Overall we are happy with the way performance has been trending, especially because we’ve been focusing our efforts over the last 4 months on projects that don’t involve these core pages.  For the next couple of quarters our plan is to establish clear performance SLAs and bring all of our major pages into compliance with them.  Beyond that we are always looking for big wins and evaluating new standards like SPDY, WebP, and pre-fetching to see if they make sense for Etsy.  It’s an exciting time to be working on web performance!

Does this sound like something you would like to work on?  Our team is hiring!

You can follow Jonathan on Twitter at @jonathanklein

Posted by on April 9, 2013
Category: performance


Glad to see continued improvements. Well done.

Help me understand, is this strictly page load time (no network response time) and is this a cached response or non-cached result?

    The server side performance numbers are pure page load time, as reported in our Apache access logs.

    The front-end performance numbers are full page load time, so the time between the initialization of the request in the browser and the firing of the relevant event (start render or document complete). These numbers are for first page views (nothing cached) on a DSL connection.

    Let me know if you want more detail on this!

Very cool, and pretty. Did you generate these charts manually or do you have a tool that does so? I’m interested in getting as much detail as needed to replicate.

    We actually have one of our designers make the charts for us, so we are pretty luckily in that regard. You could use something like Google Charts to keep things easy in the beginning.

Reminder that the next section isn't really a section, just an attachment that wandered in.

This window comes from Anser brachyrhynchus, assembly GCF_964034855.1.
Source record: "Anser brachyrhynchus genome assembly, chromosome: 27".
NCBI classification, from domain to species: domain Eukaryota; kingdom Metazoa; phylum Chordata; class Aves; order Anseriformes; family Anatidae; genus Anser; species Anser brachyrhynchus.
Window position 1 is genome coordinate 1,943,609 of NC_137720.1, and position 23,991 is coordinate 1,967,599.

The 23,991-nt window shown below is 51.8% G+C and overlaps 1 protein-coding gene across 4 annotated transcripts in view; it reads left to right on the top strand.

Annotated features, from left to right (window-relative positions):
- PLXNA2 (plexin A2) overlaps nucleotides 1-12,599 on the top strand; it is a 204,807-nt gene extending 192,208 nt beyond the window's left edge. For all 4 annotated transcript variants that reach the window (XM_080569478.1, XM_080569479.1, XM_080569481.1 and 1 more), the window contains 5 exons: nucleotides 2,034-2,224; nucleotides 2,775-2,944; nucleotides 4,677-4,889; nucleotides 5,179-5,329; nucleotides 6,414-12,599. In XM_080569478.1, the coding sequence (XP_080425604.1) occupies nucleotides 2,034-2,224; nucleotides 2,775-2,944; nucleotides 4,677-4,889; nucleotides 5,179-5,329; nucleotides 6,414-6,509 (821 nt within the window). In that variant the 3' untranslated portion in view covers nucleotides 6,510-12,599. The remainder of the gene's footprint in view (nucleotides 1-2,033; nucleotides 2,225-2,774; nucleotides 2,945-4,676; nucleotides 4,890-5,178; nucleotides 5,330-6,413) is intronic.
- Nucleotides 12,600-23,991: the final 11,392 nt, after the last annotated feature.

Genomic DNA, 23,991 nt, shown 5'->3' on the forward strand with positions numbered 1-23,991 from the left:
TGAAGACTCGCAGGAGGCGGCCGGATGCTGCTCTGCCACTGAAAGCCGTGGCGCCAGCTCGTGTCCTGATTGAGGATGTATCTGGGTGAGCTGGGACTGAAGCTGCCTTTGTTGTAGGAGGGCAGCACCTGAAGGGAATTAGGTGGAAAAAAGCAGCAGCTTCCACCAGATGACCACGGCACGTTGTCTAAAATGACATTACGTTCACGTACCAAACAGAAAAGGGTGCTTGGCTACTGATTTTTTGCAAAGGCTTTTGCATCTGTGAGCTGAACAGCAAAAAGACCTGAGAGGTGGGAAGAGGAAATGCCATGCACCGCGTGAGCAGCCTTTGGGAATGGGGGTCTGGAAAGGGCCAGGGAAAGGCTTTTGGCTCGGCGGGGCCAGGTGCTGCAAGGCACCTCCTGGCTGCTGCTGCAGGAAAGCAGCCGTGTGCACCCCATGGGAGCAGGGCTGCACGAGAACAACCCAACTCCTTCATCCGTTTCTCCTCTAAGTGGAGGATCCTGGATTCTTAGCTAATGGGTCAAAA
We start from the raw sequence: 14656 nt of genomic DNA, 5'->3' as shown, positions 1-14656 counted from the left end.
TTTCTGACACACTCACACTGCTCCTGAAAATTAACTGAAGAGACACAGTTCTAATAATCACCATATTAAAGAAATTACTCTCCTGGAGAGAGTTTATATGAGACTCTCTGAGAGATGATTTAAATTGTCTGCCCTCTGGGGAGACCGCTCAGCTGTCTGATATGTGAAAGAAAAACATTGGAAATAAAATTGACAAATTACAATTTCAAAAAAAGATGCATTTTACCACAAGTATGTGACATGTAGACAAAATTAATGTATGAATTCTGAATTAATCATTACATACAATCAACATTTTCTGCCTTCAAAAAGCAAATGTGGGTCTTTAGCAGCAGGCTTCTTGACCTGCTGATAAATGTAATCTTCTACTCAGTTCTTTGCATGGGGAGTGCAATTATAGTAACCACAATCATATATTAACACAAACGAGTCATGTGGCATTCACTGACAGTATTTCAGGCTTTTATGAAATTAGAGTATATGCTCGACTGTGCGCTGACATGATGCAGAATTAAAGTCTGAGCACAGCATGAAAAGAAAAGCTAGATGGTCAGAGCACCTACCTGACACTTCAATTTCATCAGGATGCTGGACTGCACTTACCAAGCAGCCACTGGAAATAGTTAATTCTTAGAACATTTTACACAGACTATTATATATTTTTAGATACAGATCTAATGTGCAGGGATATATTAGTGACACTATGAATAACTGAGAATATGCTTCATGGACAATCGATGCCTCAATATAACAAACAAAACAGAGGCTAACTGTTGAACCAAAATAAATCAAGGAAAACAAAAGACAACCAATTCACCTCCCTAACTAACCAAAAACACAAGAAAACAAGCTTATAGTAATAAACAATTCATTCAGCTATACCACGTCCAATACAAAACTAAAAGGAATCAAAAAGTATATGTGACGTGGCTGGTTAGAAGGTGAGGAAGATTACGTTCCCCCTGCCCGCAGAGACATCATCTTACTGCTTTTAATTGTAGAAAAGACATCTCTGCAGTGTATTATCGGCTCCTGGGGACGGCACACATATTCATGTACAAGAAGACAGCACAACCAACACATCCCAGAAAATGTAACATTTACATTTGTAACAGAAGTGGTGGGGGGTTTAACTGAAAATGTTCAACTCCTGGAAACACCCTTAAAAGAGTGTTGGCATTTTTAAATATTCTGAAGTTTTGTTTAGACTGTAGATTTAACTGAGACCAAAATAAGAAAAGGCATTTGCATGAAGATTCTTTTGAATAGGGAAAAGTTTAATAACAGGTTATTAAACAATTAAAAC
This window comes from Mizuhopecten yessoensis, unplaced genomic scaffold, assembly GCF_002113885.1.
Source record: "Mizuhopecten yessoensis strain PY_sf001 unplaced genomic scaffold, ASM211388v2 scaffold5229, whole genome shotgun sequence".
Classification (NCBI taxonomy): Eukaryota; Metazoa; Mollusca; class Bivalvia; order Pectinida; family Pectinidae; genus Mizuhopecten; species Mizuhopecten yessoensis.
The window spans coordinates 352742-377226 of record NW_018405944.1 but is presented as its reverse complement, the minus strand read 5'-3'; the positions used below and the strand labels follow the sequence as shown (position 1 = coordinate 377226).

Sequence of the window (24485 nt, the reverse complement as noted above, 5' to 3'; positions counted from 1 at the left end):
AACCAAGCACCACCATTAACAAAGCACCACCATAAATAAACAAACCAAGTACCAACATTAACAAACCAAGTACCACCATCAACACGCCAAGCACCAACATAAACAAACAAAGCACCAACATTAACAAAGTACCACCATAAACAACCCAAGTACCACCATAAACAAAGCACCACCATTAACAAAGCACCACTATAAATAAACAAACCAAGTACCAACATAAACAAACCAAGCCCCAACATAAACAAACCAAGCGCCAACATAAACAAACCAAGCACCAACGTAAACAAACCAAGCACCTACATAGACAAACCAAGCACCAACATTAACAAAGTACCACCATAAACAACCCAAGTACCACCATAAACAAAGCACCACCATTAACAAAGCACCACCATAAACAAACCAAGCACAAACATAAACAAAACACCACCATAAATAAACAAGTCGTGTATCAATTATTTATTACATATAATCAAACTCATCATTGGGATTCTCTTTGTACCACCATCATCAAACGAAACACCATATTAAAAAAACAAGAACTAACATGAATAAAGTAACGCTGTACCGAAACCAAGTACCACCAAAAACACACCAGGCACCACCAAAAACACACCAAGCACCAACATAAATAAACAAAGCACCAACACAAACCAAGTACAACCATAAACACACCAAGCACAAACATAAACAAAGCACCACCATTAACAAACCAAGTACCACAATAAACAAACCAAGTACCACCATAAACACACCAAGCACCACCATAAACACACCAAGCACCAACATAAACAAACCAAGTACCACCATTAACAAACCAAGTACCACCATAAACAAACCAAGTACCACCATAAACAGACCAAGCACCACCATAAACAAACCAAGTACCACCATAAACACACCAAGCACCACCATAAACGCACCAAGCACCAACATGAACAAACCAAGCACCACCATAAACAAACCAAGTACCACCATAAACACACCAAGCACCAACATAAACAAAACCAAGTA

Hey Jonathan!

I noticed you’re using the sync (rather than async) version of Google Analytics. I wrote up a Gist that might refractor / shave off a few milliseconds globally if it’s in your footer.

StrongerMaybe.html — Best rec for loading GA Async and not delaying your $(document).ready calls

Maybe.html — Not sure what the requirements around Etsy.GA.track() are (maybe it’s scattered throughout some of your confirmation/order code or too hard to completely refractor out). This pattern might be best as an stepping stone. You can “push” the function to load everything in GA using your current sync pattern, but it will load asynchronously.

Current.html — What you currently have live

Would love to see it live hear feedback! Always enjoy your progress reports / updates


    Hi Tom,

    This is something that we are aware of, and we’ve been working towards switching over to the async snippet. Unfortunately we still have some Etsy specific analytics that piggybacks on top of the Google Analytics cookie, so we have to be sure that the cookie is present early in the page load process. We are working on a project now to refactor this code so we can switch to the async snippet. It’s high on our list!


Just a quick comment on your gist snippet, you no longer need to use http/https prefix when including remote assets such as javascript.

Simply do //.

Hi Jonathan,
Interesting article! Which tools do you use to measure page load speed?

    For the backend metrics we use load time data from our Apache logs. For the front-end we have a private WebPagetest instance, and aggregate the data from those tests. Happy to provide more detail if you are curious!